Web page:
Although CBD’s clinical value in treating various health conditions is still in question, many researchers have already presented significant hypotheses. 

CBD’s Antipsychotic Effects on Psychosis

Studies have shown that CBD may possess antipsychotic effects. In a case study, scientists have explored CBD’s potential to help patients with psychotic disorders, including schizophrenia(61).

According to a review shared by Psychopharmacology, CBD was used as monotherapy on a schizophrenia subject for four weeks. Results of the study showed that oral CBD administration may reduce psychotic symptoms(62).

There are less than promising results in another case series involving three patients with treatment-resistant schizophrenia. Out of the three patients, only one showed improvements in symptoms of psychosis(63).

More comprehensive case studies are needed to verify CBD’s clinical value. 

CBD’s Antiepileptic Effects on Seizures 

Research has established CBD’s effectiveness in treating epilepsy.

During a trial phase, Epidiolex (an epilepsy drug) was used in a double-blind controlled-trial involving 120 children and young adults(64)

The subjects, who had medication-resistant Dravet syndrome, were divided into two groups: the placebo group and the CBD-treated group.

In addition to the trial treatment, both groups also started a standard epileptic treatment(65). The CBD-treated group demonstrated a reduction in convulsive seizures (from a median frequency of 12.4 to 5.9) after a fourteen-week treatment period. 

This result was significantly better than the placebo group’s results (from a median frequency of 14.9 to 14.1)(66)

In an analytical report from the American Academy of Neurology, it was noted that CBD-treatment effectively reduced the frequency of seizures among Dravet syndrome patients(67)

The authors added that long-term CBD use, combined with standard epileptic treatment, further reduced the seizures’ frequencies without safety concerns(68). 

CBD’s Anxiolytic Effects on Anxiety and Insomnia

A review from Neurotherapeutics explored CBD’s effects on various anxiety disorders, including social anxiety disorder, obsessive-compulsive disorder, and post-traumatic stress disorder(69).

The authors cited preclinical studies that observed how rat models behave in a stress-induced environment. Scientists suggested that CBD may provide anxiolytic (antianxiety) and anxiogenic (anti-panic) effects after administration(70).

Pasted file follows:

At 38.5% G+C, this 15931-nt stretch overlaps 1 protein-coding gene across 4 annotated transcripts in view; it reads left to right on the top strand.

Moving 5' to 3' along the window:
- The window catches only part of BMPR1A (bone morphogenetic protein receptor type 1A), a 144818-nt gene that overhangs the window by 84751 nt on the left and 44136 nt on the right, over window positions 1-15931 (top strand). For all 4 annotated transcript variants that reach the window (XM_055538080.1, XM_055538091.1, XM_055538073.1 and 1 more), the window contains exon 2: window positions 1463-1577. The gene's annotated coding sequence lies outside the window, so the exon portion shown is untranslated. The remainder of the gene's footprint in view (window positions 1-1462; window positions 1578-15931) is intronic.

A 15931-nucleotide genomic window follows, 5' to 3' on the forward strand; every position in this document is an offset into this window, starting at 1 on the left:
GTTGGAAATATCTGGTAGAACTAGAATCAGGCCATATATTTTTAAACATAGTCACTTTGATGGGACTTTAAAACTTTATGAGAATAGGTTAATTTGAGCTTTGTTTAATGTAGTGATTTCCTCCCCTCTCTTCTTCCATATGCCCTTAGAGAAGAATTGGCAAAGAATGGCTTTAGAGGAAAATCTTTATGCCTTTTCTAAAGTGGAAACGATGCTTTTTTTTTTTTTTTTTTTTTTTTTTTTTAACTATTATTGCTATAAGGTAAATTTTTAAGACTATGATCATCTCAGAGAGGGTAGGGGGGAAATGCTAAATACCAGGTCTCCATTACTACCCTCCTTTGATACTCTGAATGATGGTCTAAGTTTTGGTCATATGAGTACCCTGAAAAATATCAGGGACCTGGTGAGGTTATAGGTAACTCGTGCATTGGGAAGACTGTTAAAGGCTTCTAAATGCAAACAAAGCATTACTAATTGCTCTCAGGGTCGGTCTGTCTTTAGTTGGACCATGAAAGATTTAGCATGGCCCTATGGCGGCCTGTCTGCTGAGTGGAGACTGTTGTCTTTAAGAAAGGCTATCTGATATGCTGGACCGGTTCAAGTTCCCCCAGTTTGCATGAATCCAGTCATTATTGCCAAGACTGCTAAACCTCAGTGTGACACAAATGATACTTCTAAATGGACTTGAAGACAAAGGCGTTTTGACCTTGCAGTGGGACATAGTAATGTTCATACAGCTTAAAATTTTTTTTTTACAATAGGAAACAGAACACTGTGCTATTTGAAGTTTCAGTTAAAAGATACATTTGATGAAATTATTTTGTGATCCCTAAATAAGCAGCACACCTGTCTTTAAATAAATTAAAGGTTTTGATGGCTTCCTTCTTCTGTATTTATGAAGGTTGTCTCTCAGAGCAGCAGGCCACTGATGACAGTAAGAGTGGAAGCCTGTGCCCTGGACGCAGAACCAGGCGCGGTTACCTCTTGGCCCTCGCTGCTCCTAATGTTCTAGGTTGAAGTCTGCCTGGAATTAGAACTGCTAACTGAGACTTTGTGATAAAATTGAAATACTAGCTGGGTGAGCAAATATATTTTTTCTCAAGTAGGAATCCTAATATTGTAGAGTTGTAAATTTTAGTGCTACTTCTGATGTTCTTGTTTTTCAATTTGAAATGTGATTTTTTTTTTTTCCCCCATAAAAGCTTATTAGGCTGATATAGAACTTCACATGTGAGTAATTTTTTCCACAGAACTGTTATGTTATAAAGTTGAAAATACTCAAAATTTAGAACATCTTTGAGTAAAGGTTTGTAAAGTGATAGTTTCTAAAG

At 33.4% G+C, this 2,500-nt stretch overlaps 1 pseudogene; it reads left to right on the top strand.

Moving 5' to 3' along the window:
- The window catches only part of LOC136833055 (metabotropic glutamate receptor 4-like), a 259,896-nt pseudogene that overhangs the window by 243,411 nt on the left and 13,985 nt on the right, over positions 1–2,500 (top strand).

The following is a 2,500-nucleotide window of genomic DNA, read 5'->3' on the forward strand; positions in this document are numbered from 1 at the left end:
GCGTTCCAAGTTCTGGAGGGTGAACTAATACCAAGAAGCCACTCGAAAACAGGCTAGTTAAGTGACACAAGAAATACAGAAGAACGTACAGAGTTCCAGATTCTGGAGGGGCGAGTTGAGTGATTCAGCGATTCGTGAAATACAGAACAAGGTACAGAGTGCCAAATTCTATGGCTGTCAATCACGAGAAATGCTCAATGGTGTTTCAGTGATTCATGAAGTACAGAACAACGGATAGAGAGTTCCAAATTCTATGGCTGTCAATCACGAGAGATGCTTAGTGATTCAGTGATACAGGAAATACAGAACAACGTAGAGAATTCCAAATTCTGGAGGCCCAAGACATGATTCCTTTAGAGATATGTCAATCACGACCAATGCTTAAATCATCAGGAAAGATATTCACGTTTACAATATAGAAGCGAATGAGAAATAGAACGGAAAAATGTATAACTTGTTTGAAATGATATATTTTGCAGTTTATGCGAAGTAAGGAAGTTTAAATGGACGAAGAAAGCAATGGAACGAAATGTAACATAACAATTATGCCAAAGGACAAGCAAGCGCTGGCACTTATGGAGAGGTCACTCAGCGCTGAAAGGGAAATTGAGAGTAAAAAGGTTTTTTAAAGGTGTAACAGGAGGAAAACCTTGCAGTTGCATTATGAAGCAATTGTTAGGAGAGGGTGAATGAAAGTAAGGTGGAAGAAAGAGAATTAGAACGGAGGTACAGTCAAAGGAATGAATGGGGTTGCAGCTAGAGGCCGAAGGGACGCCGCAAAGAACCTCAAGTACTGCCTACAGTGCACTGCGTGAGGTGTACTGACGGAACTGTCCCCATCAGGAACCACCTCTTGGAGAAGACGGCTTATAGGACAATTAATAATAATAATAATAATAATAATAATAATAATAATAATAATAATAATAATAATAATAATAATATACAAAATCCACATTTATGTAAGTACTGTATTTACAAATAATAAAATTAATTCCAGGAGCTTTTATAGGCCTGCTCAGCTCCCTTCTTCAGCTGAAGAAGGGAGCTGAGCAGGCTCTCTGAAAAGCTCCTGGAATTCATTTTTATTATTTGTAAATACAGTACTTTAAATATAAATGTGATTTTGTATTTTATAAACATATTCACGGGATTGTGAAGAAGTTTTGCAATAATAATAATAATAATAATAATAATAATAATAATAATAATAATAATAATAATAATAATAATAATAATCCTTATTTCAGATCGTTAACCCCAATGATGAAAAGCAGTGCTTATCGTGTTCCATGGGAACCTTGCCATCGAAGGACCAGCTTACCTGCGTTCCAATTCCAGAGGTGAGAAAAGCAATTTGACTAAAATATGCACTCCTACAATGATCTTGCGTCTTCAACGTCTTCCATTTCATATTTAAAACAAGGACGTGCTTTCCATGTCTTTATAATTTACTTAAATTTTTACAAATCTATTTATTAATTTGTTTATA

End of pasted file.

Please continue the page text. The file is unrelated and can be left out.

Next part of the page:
A separate study has also acknowledged CBD for its anxiolytic effects on humans(71). A study released in the Permanente Journal demonstrated CBD’s potential to improve anxiety scores. 

The study also recognized CBD’s ability to enhance sleep quality(72). In some cases, CBD caused a drowsiness effect that may be beneficial for individuals with insomnia. 

Human volunteers who took CBD reported improved sleep quality within the first month of treatment(73).

CBD’s Antidepressant Effects on Depression and Bipolar Disorders

A study published in the Frontiers in Immunology investigated the antidepressant properties of CBD(74)

According to the study, CBD had been demonstrated to activate serotonin receptors in animal models. The activation of these receptors may increase glutamate (neurotransmitter) release.  

Researchers suspected that disturbance in the glutamatergic (glutamate) system may be connected to mood disorders, such as depression and bipolar disorders(75).

Further research is needed to determine how CBD may contribute to neurotransmitter activities and potentially provide antidepressant effects on humans. 

CBD’s Anti-inflammatory Effects on Chronic Pain

A study shared by Therapeutics and Clinical Risk Management suggested that cannabinoids, such as CBD and THC, may potentially alleviate difficult-to-treat pain(76).